Jean: Man plans. God laughs. Pretty much the same weekend I heard The Matzah Ball was going to be made into a book, I woke up with what I thought was a urinary tract infection. Eight rounds of antibiotics, three specialists later, it was not a urinary tract infection. This was the first time I was re-maneuvering in the medical system since my diagnosis of chronic fatigue syndrome. It was during a pandemic. They put me on hormones. They put me into chemical menopause. They gave me a diagnosis of everything from fibro and clinical endometriosis. If you’ve been through pelvic pain, you know this is very common. You get every diagnosis, every medication. Finally, after surgery — they removed fibroids. They removed a tumor they found on my bladder, which turned out to be a fibroid, so it was non-cancerous. I was diagnosed with interstitial cystitis. That began a new journey for me, which was how to reclaim my femininity and my sexuality and be sexual with pelvic pain. I had to learn my body anew. As I was going through this, I knew it was going to be my third book. I knew it had to be my third book. The third book is a book about two rival bakeries. The woman is suffering from chronic pelvic pain and sexual dysfunction. It’s about, can you find the right recipe to fall in love? Two kosher bakeries. One’s an heir to a major baked goods empire. The other one’s a kosher bakery in Brooklyn. Always Jew-y. Lots of rugelach and funfetti challah.

Zibby: Amazing. I see a very delicious book tour coming for that. Please invite me to some of those events so I can eat funfetti challah. Actually, we have a place in the summer here. There’s a farm stand down the block. They make challah with all different flavors, which is really great. They even have a jalapeño challah and a chocolate chip challah and sun-dried tomato.

Jean: Wow. What’s your favorite?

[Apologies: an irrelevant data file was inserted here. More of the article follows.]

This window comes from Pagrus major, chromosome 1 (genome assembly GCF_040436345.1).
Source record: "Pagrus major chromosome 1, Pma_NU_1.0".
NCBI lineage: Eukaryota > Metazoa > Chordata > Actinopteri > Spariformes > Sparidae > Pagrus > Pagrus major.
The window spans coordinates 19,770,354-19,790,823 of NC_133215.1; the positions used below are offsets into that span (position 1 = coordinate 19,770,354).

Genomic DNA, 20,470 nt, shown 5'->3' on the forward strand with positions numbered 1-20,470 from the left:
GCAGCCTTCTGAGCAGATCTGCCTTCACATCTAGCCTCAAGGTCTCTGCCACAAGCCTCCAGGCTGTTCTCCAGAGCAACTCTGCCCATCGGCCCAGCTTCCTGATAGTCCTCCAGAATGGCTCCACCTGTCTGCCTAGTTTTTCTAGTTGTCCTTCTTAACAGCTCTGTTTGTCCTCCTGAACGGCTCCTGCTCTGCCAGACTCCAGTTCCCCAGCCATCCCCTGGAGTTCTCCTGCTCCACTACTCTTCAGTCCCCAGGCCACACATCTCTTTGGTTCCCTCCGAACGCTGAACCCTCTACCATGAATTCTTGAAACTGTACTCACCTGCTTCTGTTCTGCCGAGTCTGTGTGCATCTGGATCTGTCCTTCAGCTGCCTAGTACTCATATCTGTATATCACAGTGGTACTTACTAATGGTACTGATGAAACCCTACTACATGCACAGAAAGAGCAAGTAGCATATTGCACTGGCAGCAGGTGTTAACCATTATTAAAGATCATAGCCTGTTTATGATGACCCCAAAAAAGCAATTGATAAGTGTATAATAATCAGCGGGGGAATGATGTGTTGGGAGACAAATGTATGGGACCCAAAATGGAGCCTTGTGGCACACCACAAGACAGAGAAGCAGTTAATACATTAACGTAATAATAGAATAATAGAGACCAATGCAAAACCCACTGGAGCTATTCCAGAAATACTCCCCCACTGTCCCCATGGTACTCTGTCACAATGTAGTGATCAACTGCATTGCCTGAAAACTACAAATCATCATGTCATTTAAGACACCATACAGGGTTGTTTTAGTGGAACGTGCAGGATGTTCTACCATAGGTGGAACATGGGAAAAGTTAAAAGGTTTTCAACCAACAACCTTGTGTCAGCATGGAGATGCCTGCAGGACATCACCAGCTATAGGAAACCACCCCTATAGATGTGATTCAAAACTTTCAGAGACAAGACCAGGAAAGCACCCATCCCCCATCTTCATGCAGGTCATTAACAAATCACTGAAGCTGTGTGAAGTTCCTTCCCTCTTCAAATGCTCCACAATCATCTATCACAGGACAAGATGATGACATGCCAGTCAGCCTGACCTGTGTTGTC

Zibby: I’m so boring. I actually like the regular, just plain, sea salt.

Jean: Same. You’re a purist.

Zibby: I’m a purist.

Jean: I totally get it. I always say that to my husband too. At the end of the day, I like it the way it is. Don’t put all the stuff on it.

Zibby: You know what? I’m going to steal that line, purist, instead of boring because it sounds so much better than boring.

Jean: You’re like, I just need a piece of chicken. I just need a piece of a challah.

Zibby: Totally. I don’t want the spicey stuff. Don’t have to think about it.

Jean: Foam on top of it, flowers.

Zibby: No foam. No, no, no. No, thank you. Nothing even on the bottom.

Jean: Give me bread and butter, I’m a happy girl.

Zibby: I’m exactly the same. Thank you. I feel very seen right now. Thank you. Parting advice, do you have any advice for aspiring authors?

Jean: Do not give up. The only difference between a published writer and an unpublished writer is the published writer just kept at it and at it and at it. I used to tell myself if I could only get one sentence down a day, if it took me eight years to write a book, I was going to finish a book. I was going to write a book. It turned out to be quite a prophetic and correct — it took me ten years. Don’t give up because you can be one of those stories where it happens for you. Don’t give up. All the rejections, every writer goes through it, having to learning, thinking it will never happen for you. Then one day it does. Just keep writing. Do it because you love it. Don’t do it for any other reason than because you love it. That would be my other piece of advice.

Zibby: Jean, thank you. Thank you for coming on. Congratulations on Mr. Perfect on Paper, which I absolutely loved. I’m so impressed with all of your life story and your attitude and just all of it, and your talent and everything. I love your voice in writing so much. Keep going. I can’t wait to read what you do.

Jean: Thank you so much. Thank you for putting me in your GMA August list. That means so much to me. Thank you for having me here. Thank you to everybody listening. I hope you love this book as much as I do because it is a book near and dear to my heart. Everyone, go out and get Mr. Perfect on Paper. I love you all.

Zibby: Thank you, Jean. Bye.

Jean: Bye.


MR. PERFECT ON PAPER by Jean Meltzer